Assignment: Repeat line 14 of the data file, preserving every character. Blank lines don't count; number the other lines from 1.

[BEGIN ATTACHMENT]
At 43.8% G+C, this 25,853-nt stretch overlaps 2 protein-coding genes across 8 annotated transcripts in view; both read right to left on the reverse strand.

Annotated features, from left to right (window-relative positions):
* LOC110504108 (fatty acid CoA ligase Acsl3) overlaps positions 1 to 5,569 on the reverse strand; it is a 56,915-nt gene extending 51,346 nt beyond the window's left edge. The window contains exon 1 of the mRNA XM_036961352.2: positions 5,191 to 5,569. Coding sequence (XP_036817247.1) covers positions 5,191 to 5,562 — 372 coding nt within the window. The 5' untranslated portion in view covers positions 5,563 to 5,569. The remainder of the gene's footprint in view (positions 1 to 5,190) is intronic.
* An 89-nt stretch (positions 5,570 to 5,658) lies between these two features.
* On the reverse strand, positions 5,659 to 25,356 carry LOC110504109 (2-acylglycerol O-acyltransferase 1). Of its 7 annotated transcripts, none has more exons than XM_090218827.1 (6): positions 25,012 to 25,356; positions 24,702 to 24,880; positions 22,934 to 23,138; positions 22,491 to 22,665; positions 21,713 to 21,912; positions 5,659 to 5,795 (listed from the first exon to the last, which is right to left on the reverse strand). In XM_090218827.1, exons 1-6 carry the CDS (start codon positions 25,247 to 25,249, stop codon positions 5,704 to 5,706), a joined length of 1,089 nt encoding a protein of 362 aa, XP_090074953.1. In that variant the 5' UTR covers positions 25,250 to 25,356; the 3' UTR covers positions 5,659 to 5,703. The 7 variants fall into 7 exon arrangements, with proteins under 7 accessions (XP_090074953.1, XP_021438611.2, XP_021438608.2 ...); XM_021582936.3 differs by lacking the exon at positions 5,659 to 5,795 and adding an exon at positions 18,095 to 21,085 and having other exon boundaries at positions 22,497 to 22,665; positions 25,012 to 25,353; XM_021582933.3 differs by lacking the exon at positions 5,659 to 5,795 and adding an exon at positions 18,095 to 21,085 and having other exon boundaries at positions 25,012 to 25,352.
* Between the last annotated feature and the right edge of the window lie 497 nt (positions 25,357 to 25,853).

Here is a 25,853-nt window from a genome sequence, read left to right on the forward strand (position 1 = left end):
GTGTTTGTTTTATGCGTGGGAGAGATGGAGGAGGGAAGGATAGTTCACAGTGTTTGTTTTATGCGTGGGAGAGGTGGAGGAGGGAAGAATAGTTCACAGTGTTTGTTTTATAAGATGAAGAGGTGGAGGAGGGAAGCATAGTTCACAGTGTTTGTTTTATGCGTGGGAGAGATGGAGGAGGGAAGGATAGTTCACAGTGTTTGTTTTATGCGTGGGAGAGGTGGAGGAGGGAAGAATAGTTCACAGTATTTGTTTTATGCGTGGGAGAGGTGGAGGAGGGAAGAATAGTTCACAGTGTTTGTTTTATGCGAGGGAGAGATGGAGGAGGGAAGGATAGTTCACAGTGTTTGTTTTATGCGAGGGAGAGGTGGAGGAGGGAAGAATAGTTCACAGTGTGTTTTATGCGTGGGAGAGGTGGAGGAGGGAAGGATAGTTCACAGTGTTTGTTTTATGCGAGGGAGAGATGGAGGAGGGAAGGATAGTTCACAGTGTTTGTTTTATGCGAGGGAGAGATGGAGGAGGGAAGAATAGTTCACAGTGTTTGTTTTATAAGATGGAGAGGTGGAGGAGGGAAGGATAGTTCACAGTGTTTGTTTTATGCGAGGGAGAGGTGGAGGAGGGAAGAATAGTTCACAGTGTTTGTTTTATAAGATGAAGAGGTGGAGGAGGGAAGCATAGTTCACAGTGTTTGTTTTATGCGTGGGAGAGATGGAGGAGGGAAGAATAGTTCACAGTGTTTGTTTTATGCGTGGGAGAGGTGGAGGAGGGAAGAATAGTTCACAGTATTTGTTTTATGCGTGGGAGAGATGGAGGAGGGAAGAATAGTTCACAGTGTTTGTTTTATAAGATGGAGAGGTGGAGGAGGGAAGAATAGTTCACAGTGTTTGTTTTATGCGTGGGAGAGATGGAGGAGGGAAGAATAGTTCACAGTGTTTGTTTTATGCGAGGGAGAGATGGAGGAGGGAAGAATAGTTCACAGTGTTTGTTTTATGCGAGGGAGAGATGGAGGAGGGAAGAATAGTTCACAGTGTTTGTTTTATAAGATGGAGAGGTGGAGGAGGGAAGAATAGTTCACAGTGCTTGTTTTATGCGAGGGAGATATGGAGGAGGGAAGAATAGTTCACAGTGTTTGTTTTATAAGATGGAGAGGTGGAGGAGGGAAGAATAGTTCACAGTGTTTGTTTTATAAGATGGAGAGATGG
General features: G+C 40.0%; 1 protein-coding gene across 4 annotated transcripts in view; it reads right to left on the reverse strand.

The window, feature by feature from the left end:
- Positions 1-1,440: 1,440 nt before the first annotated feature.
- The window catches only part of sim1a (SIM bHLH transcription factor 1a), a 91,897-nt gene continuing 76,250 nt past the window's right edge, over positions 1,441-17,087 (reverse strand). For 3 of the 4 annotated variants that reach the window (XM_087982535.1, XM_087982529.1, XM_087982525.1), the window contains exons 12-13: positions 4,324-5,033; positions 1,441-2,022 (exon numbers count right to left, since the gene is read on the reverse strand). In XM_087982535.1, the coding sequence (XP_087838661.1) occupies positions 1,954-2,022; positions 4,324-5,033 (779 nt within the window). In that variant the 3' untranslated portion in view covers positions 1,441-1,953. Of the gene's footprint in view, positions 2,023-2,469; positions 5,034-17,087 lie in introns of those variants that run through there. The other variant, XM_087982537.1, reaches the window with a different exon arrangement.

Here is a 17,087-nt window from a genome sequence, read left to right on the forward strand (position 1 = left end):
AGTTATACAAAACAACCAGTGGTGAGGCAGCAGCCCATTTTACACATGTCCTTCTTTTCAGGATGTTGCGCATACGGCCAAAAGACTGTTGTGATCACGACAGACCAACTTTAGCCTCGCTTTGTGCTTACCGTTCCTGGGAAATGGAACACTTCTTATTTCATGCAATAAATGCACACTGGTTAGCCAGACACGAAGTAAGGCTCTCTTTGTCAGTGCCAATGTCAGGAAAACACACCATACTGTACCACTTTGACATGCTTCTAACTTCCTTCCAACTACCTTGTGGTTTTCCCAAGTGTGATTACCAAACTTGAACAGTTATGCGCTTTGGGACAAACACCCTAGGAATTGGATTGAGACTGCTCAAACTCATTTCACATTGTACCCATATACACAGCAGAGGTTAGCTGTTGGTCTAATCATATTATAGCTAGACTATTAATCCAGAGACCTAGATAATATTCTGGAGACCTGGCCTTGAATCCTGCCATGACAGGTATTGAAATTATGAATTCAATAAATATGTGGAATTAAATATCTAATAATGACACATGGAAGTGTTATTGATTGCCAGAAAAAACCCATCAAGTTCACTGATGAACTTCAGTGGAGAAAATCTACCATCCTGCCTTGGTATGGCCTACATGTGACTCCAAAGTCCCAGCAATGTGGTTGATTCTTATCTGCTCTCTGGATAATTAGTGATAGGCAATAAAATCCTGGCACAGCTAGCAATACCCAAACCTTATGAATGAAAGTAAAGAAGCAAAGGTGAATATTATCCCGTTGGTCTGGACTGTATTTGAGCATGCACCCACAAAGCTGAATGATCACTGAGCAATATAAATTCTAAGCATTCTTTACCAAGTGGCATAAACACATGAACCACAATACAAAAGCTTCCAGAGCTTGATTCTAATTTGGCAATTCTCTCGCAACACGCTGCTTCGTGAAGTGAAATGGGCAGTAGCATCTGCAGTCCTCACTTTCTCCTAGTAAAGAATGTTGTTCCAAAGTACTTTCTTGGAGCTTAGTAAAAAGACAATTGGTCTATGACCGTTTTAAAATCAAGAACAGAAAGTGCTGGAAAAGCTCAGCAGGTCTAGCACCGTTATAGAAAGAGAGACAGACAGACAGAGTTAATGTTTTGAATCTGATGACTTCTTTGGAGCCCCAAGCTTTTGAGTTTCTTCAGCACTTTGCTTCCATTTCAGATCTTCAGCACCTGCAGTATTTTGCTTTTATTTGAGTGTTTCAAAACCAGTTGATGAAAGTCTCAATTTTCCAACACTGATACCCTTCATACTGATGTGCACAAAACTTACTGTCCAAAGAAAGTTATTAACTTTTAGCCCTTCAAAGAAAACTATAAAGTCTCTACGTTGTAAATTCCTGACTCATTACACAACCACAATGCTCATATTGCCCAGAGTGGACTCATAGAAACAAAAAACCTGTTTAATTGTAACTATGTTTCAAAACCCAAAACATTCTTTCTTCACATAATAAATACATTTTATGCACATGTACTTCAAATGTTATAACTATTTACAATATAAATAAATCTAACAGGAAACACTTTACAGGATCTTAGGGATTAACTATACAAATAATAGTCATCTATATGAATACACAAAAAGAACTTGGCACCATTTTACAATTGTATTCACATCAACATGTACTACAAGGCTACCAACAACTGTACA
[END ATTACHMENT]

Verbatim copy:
AGTTATACAAAACAACCAGTGGTGAGGCAGCAGCCCATTTTACACATGTCCTTCTTTTCAGGATGTTGCGCATACGGCCAAAAGACTGTTGTGATCACGACAGACCAACTTTAGCCTCGCTTTGTGCTTACCGTTCCTGGGAAATGGAACACTTCTTATTTCATGCAATAAATGCACACTGGTTAGCCAGACACGAAGTAAGGCTCTCTTTGTCAGTGCCAATGTCAGGAAAACACACCATACTGTACCACTTTGACATGCTTCTAACTTCCTTCCAACTACCTTGTGGTTTTCCCAAGTGTGATTACCAAACTTGAACAGTTATGCGCTTTGGGACAAACACCCTAGGAATTGGATTGAGACTGCTCAAACTCATTTCACATTGTACCCATATACACAGCAGAGGTTAGCTGTTGGTCTAATCATATTATAGCTAGACTATTAATCCAGAGACCTAGATAATATTCTGGAGACCTGGCCTTGAATCCTGCCATGACAGGTATTGAAATTATGAATTCAATAAATATGTGGAATTAAATATCTAATAATGACACATGGAAGTGTTATTGATTGCCAGAAAAAACCCATCAAGTTCACTGATGAACTTCAGTGGAGAAAATCTACCATCCTGCCTTGGTATGGCCTACATGTGACTCCAAAGTCCCAGCAATGTGGTTGATTCTTATCTGCTCTCTGGATAATTAGTGATAGGCAATAAAATCCTGGCACAGCTAGCAATACCCAAACCTTATGAATGAAAGTAAAGAAGCAAAGGTGAATATTATCCCGTTGGTCTGGACTGTATTTGAGCATGCACCCACAAAGCTGAATGATCACTGAGCAATATAAATTCTAAGCATTCTTTACCAAGTGGCATAAACACATGAACCACAATACAAAAGCTTCCAGAGCTTGATTCTAATTTGGCAATTCTCTCGCAACACGCTGCTTCGTGAAGTGAAATGGGCAGTAGCATCTGCAGTCCTCACTTTCTCCTAGTAAAGAATGTTGTTCCAAAGTACTTTCTTGGAGCTTAGTAAAAAGACAATTGGTCTATGACCGTTTTAAAATCAAGAACAGAAAGTGCTGGAAAAGCTCAGCAGGTCTAGCACCGTTATAGAAAGAGAGACAGACAGACAGAGTTAATGTTTTGAATCTGATGACTTCTTTGGAGCCCCAAGCTTTTGAGTTTCTTCAGCACTTTGCTTCCATTTCAGATCTTCAGCACCTGCAGTATTTTGCTTTTATTTGAGTGTTTCAAAACCAGTTGATGAAAGTCTCAATTTTCCAACACTGATACCCTTCATACTGATGTGCACAAAACTTACTGTCCAAAGAAAGTTATTAACTTTTAGCCCTTCAAAGAAAACTATAAAGTCTCTACGTTGTAAATTCCTGACTCATTACACAACCACAATGCTCATATTGCCCAGAGTGGACTCATAGAAACAAAAAACCTGTTTAATTGTAACTATGTTTCAAAACCCAAAACATTCTTTCTTCACATAATAAATACATTTTATGCACATGTACTTCAAATGTTATAACTATTTACAATATAAATAAATCTAACAGGAAACACTTTACAGGATCTTAGGGATTAACTATACAAATAATAGTCATCTATATGAATACACAAAAAGAACTTGGCACCATTTTACAATTGTATTCACATCAACATGTACTACAAGGCTACCAACAACTGTACA